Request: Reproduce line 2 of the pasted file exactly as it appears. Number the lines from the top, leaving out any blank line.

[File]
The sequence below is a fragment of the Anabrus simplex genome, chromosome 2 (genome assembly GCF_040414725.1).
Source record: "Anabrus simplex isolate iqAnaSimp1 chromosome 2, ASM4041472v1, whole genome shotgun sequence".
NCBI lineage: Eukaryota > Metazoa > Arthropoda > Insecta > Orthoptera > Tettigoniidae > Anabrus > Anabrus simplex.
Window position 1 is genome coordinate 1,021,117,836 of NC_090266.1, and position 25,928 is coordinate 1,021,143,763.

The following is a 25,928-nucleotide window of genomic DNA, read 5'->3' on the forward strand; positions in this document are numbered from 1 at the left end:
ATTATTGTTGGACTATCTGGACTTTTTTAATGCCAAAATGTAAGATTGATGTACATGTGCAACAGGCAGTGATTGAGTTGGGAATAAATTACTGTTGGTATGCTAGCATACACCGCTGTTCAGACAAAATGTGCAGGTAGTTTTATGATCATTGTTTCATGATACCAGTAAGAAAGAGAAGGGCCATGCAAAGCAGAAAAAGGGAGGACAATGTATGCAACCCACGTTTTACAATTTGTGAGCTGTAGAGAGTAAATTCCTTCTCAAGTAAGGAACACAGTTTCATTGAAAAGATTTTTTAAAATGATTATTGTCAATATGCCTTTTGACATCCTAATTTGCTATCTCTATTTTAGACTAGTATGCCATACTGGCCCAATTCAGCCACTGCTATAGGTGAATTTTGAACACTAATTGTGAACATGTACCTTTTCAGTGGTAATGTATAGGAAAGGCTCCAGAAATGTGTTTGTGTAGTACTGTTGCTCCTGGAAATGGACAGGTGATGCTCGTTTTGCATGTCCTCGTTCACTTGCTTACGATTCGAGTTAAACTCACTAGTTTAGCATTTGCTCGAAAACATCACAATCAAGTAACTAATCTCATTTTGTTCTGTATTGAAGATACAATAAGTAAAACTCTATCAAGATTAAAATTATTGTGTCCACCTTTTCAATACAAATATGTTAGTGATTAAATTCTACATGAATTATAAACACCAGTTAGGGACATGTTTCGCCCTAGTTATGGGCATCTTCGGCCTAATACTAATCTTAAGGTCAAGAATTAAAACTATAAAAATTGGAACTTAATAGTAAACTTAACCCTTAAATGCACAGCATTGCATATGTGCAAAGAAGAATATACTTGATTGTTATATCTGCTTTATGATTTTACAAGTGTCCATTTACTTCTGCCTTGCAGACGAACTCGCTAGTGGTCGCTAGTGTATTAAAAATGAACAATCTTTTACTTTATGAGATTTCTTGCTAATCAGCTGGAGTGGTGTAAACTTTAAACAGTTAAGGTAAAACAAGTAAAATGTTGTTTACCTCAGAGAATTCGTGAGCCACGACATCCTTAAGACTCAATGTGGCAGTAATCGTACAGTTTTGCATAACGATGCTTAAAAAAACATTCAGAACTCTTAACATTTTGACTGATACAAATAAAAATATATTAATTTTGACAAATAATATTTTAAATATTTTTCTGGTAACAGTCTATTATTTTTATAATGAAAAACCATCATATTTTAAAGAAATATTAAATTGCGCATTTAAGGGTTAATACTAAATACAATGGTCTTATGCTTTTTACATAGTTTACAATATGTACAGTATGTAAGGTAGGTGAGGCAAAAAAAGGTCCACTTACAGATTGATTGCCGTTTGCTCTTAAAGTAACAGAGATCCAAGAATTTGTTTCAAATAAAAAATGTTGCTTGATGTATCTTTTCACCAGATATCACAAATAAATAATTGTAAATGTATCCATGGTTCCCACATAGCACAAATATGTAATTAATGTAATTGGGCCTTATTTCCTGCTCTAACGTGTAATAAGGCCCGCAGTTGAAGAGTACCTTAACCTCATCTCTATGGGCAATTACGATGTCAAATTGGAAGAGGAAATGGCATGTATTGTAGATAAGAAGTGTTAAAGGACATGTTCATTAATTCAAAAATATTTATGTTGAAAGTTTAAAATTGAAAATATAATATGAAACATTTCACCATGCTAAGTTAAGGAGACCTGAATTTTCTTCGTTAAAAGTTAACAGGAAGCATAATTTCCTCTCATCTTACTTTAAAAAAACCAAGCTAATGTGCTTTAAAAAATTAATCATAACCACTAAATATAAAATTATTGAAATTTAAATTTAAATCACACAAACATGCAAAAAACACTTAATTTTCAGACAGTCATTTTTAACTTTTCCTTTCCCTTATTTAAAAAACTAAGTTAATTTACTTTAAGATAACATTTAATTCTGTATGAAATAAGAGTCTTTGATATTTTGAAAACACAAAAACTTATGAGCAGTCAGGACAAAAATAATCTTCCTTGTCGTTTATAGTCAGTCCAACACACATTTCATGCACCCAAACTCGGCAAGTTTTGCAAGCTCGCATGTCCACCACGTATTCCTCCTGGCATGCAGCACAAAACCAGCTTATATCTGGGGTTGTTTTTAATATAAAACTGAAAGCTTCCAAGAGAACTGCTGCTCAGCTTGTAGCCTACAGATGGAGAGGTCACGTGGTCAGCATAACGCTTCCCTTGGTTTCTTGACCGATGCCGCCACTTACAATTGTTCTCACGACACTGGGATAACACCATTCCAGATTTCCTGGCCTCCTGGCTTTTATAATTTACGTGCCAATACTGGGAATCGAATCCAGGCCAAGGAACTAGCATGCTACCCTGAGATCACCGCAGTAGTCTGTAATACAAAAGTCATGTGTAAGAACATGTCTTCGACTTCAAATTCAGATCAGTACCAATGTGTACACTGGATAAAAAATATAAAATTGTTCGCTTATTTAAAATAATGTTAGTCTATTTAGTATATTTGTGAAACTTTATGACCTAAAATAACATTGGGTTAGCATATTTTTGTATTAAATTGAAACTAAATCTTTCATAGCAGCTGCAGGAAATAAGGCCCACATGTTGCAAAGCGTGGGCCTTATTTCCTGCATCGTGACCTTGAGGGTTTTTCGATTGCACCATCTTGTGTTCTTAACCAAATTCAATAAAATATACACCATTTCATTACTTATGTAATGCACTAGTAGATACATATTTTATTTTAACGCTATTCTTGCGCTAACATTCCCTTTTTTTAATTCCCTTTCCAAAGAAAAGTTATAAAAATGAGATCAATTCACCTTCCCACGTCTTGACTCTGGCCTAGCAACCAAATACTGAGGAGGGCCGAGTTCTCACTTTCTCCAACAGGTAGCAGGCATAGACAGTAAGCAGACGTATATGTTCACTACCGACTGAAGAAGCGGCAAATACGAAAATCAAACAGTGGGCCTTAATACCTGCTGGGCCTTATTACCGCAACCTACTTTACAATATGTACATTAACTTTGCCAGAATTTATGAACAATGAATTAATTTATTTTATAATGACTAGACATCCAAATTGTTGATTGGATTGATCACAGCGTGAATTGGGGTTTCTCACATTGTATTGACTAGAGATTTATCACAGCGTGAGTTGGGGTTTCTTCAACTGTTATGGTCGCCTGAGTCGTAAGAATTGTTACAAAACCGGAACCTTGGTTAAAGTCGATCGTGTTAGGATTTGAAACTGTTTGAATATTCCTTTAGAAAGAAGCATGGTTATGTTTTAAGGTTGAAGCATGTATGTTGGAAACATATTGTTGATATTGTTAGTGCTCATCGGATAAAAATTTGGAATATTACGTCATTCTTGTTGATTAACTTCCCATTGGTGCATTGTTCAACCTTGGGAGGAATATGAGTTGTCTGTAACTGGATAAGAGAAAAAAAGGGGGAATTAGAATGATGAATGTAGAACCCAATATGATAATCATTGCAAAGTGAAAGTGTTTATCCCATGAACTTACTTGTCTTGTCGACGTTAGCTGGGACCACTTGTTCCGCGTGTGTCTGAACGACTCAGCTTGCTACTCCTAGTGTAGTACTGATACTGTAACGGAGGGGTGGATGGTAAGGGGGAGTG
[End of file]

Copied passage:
Source record: "Anabrus simplex isolate iqAnaSimp1 chromosome 2, ASM4041472v1, whole genome shotgun sequence".